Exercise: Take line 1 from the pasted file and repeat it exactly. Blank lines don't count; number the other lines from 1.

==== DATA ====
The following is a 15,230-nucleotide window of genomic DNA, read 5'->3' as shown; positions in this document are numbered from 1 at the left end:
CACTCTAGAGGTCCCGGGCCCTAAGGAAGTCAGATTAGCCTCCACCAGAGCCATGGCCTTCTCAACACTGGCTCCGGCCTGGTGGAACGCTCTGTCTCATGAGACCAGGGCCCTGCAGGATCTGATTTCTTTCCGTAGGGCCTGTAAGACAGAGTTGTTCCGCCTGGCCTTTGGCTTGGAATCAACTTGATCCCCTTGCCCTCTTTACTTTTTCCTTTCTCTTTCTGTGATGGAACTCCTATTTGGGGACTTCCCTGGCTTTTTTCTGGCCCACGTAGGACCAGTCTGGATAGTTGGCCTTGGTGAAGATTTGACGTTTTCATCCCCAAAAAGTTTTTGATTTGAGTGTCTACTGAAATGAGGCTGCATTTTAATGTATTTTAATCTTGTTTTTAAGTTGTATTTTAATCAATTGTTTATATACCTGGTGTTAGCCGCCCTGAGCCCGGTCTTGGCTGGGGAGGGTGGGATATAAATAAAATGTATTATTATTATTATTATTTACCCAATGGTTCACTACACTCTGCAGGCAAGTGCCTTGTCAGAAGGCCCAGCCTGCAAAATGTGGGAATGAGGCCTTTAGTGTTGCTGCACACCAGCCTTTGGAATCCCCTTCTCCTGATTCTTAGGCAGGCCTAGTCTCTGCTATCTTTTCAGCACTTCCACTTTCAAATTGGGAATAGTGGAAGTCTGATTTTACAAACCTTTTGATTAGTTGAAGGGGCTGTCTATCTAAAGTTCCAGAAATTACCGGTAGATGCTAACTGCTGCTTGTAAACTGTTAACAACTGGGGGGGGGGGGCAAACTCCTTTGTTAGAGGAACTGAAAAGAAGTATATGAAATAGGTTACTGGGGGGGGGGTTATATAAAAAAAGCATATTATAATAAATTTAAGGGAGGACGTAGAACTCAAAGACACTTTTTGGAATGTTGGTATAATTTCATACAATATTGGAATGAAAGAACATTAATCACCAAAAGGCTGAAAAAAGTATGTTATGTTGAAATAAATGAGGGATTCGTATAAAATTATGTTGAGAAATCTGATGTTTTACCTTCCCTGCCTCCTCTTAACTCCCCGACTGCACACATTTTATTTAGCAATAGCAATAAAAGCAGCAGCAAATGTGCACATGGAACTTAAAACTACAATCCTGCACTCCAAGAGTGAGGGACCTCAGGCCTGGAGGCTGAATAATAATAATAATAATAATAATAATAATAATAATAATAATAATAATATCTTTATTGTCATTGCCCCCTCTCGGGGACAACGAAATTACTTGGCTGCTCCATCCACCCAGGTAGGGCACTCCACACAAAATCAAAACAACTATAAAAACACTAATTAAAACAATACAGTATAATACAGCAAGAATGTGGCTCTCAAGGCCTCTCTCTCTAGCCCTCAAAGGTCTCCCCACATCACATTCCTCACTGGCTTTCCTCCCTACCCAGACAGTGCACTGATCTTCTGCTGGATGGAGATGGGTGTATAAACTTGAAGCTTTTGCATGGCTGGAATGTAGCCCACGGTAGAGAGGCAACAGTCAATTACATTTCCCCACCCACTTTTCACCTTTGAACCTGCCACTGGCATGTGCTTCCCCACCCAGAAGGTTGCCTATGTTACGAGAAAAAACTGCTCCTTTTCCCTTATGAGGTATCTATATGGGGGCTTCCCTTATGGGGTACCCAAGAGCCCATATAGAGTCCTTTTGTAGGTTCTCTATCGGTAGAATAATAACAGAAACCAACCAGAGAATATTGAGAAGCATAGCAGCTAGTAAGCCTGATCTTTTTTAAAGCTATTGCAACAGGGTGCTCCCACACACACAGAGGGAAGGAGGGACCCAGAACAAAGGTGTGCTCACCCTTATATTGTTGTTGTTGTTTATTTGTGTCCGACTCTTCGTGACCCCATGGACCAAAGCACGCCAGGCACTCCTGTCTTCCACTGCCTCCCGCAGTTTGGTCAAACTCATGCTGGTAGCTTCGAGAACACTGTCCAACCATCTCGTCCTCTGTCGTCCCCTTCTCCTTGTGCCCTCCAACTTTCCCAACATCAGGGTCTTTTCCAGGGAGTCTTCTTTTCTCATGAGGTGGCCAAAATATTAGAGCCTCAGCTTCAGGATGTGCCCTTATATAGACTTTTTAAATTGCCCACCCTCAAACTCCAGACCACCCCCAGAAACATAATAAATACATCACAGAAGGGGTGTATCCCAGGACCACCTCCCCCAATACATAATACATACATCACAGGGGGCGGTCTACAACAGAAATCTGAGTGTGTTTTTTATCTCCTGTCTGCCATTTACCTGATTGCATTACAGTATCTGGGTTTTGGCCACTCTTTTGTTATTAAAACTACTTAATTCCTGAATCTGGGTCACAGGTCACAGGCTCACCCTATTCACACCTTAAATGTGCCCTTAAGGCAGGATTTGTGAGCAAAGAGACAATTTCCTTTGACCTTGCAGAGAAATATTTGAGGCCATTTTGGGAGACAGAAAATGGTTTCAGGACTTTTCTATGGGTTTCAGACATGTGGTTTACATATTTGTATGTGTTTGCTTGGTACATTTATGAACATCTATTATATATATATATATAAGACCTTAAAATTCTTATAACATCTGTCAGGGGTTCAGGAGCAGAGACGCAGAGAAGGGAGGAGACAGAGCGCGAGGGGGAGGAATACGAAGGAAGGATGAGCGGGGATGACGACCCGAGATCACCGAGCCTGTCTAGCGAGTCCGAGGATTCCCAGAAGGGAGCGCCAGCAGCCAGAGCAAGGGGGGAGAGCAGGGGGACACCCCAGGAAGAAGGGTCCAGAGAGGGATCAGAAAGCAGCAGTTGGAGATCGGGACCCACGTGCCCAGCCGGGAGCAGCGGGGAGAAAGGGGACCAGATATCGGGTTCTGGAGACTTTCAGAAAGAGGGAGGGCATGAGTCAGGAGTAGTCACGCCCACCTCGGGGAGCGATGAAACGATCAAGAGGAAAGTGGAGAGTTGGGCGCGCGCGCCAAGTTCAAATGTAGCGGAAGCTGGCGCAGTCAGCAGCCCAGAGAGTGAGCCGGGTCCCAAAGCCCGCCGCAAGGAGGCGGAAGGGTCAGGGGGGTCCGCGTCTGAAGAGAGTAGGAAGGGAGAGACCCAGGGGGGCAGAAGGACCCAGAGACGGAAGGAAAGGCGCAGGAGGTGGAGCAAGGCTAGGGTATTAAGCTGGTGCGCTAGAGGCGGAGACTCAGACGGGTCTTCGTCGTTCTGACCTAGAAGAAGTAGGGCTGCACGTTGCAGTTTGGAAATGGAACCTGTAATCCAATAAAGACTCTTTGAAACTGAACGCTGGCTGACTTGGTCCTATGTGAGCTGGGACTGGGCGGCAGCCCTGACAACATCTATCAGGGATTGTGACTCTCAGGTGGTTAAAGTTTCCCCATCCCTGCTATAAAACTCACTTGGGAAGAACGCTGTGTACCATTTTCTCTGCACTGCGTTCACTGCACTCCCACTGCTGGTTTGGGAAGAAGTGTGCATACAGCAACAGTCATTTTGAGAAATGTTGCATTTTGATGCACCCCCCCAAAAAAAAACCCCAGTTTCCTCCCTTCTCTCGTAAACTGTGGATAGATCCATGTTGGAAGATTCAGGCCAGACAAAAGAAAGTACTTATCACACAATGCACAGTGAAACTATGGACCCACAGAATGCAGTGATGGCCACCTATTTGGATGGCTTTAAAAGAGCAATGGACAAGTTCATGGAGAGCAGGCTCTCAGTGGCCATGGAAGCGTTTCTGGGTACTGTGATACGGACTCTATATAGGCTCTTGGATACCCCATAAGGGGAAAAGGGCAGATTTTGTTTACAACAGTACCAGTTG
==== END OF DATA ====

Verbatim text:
The following is a 15,230-nucleotide window of genomic DNA, read 5'->3' as shown; positions in this document are numbered from 1 at the left end: